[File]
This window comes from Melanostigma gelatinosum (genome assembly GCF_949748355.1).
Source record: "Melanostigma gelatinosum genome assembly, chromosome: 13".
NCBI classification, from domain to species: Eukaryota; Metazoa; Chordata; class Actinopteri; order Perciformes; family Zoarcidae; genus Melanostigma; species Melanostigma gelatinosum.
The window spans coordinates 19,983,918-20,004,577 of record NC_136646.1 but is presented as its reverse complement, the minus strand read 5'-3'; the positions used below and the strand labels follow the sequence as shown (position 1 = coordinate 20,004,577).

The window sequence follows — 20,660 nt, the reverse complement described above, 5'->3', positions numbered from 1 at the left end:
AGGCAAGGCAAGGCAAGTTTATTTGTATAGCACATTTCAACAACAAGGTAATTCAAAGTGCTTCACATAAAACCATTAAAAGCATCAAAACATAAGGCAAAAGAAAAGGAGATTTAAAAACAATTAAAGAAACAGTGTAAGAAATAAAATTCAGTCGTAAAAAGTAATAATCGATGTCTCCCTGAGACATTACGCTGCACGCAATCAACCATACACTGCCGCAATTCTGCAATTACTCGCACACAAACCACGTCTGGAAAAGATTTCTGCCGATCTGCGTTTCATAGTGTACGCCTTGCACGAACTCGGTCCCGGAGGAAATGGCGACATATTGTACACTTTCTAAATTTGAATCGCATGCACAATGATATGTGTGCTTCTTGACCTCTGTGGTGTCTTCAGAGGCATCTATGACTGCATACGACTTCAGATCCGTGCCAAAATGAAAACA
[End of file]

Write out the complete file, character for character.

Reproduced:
This window comes from Melanostigma gelatinosum (genome assembly GCF_949748355.1).
Source record: "Melanostigma gelatinosum genome assembly, chromosome: 13".
NCBI classification, from domain to species: Eukaryota; Metazoa; Chordata; class Actinopteri; order Perciformes; family Zoarcidae; genus Melanostigma; species Melanostigma gelatinosum.
The window spans coordinates 19,983,918-20,004,577 of record NC_136646.1 but is presented as its reverse complement, the minus strand read 5'-3'; the positions used below and the strand labels follow the sequence as shown (position 1 = coordinate 20,004,577).

The window sequence follows — 20,660 nt, the reverse complement described above, 5'->3', positions numbered from 1 at the left end:
AGGCAAGGCAAGGCAAGTTTATTTGTATAGCACATTTCAACAACAAGGTAATTCAAAGTGCTTCACATAAAACCATTAAAAGCATCAAAACATAAGGCAAAAGAAAAGGAGATTTAAAAACAATTAAAGAAACAGTGTAAGAAATAAAATTCAGTCGTAAAAAGTAATAATCGATGTCTCCCTGAGACATTACGCTGCACGCAATCAACCATACACTGCCGCAATTCTGCAATTACTCGCACACAAACCACGTCTGGAAAAGATTTCTGCCGATCTGCGTTTCATAGTGTACGCCTTGCACGAACTCGGTCCCGGAGGAAATGGCGACATATTGTACACTTTCTAAATTTGAATCGCATGCACAATGATATGTGTGCTTCTTGACCTCTGTGGTGTCTTCAGAGGCATCTATGACTGCATACGACTTCAGATCCGTGCCAAAATGAAAACA